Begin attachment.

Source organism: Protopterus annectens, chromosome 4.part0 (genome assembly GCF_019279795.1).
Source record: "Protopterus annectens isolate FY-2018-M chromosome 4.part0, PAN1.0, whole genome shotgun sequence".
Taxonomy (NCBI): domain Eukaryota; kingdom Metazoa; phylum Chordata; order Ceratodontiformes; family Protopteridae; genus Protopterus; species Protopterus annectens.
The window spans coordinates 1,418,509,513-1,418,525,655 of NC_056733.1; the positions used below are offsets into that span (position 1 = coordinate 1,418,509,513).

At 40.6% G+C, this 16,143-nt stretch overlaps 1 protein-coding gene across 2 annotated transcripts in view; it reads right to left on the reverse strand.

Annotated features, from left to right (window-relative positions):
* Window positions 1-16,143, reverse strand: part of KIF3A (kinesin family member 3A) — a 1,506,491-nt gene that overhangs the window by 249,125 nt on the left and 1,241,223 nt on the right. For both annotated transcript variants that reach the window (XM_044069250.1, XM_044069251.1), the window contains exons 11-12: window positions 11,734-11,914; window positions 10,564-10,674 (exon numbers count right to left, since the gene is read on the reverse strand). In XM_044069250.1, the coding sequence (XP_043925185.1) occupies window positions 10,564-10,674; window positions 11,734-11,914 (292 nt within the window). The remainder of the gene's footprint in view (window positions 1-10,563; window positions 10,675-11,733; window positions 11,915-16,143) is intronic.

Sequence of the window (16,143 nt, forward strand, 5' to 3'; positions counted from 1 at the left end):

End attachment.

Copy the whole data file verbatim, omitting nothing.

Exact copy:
Source organism: Protopterus annectens, chromosome 4.part0 (genome assembly GCF_019279795.1).
Source record: "Protopterus annectens isolate FY-2018-M chromosome 4.part0, PAN1.0, whole genome shotgun sequence".
Taxonomy (NCBI): domain Eukaryota; kingdom Metazoa; phylum Chordata; order Ceratodontiformes; family Protopteridae; genus Protopterus; species Protopterus annectens.
The window spans coordinates 1,418,509,513-1,418,525,655 of NC_056733.1; the positions used below are offsets into that span (position 1 = coordinate 1,418,509,513).

At 40.6% G+C, this 16,143-nt stretch overlaps 1 protein-coding gene across 2 annotated transcripts in view; it reads right to left on the reverse strand.

Annotated features, from left to right (window-relative positions):
* Window positions 1-16,143, reverse strand: part of KIF3A (kinesin family member 3A) — a 1,506,491-nt gene that overhangs the window by 249,125 nt on the left and 1,241,223 nt on the right. For both annotated transcript variants that reach the window (XM_044069250.1, XM_044069251.1), the window contains exons 11-12: window positions 11,734-11,914; window positions 10,564-10,674 (exon numbers count right to left, since the gene is read on the reverse strand). In XM_044069250.1, the coding sequence (XP_043925185.1) occupies window positions 10,564-10,674; window positions 11,734-11,914 (292 nt within the window). The remainder of the gene's footprint in view (window positions 1-10,563; window positions 10,675-11,733; window positions 11,915-16,143) is intronic.

Sequence of the window (16,143 nt, forward strand, 5' to 3'; positions counted from 1 at the left end):